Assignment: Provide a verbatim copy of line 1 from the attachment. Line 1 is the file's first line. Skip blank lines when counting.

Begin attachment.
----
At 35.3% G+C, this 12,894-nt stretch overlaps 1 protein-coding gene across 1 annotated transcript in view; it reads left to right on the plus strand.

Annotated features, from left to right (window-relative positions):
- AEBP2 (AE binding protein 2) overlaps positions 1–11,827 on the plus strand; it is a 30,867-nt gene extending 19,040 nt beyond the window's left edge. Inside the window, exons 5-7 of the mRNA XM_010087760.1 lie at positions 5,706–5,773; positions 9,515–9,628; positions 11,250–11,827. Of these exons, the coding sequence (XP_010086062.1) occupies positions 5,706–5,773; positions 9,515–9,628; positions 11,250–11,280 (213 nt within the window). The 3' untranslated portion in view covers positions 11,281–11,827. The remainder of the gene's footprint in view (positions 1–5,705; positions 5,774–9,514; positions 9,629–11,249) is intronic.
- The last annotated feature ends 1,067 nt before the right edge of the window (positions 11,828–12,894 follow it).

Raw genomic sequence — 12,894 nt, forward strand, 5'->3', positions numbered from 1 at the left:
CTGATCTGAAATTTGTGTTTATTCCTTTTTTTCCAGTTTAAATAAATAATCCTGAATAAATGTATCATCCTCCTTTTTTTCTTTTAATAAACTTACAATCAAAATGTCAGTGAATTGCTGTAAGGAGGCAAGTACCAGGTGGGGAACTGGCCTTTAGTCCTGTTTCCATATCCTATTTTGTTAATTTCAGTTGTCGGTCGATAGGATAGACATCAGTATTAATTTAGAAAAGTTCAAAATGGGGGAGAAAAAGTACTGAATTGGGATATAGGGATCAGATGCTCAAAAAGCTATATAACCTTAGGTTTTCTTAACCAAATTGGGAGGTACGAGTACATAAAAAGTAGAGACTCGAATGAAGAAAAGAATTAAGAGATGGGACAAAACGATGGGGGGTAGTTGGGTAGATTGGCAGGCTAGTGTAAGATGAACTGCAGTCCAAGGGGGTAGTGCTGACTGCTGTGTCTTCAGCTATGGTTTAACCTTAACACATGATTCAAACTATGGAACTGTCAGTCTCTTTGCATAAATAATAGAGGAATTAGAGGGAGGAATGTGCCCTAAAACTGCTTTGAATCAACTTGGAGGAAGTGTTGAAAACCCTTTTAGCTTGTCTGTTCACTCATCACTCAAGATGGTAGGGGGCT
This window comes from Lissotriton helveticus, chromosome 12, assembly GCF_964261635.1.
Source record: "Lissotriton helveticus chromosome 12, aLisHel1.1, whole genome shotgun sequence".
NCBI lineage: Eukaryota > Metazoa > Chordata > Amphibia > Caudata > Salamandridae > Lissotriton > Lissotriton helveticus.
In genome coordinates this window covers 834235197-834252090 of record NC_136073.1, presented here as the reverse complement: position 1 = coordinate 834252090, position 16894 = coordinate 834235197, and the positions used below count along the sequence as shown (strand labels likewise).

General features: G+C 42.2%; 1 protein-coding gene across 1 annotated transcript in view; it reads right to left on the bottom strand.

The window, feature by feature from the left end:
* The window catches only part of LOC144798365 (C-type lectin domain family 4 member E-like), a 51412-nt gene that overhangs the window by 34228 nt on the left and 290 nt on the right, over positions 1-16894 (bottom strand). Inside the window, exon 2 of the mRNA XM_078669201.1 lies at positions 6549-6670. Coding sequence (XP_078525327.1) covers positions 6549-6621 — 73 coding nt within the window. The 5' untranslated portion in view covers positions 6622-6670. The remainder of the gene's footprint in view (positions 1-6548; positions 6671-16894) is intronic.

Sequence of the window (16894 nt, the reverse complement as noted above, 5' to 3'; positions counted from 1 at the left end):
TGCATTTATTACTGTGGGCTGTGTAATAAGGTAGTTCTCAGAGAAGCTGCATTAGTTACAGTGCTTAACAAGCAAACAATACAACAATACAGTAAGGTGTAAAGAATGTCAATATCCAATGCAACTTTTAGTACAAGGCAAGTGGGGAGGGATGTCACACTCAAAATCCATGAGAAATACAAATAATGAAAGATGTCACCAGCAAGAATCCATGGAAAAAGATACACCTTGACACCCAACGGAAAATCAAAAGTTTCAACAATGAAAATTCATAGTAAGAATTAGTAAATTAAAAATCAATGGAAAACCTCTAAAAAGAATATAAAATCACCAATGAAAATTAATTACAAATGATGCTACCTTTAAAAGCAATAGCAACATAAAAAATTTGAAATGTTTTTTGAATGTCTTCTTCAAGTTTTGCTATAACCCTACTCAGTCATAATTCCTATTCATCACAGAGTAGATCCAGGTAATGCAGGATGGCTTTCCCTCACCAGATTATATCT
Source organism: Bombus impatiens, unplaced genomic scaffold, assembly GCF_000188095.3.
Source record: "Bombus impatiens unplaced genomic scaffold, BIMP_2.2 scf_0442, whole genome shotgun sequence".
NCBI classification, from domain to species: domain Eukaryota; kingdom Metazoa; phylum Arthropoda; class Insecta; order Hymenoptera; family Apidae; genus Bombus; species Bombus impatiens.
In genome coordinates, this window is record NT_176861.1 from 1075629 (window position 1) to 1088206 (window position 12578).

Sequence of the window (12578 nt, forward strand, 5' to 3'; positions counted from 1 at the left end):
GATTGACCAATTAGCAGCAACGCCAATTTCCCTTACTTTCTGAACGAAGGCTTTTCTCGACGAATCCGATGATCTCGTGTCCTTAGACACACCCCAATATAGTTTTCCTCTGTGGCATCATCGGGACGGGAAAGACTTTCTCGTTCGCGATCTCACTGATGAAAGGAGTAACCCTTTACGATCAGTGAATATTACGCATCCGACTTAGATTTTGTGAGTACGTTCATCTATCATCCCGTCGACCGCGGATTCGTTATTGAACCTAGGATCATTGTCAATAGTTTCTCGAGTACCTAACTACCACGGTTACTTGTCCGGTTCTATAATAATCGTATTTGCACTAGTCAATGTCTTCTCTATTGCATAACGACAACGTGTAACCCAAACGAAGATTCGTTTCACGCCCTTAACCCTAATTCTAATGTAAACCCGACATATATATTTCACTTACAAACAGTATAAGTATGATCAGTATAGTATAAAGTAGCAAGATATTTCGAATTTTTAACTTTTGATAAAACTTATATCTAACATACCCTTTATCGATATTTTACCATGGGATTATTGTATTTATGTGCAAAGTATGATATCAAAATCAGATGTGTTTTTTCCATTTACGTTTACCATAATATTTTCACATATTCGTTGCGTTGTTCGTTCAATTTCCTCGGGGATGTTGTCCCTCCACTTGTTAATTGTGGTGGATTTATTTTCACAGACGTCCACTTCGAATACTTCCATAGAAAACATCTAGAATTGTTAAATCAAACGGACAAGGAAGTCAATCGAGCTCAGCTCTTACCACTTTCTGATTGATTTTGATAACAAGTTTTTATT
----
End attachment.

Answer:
At 35.3% G+C, this 12,894-nt stretch overlaps 1 protein-coding gene across 1 annotated transcript in view; it reads left to right on the plus strand.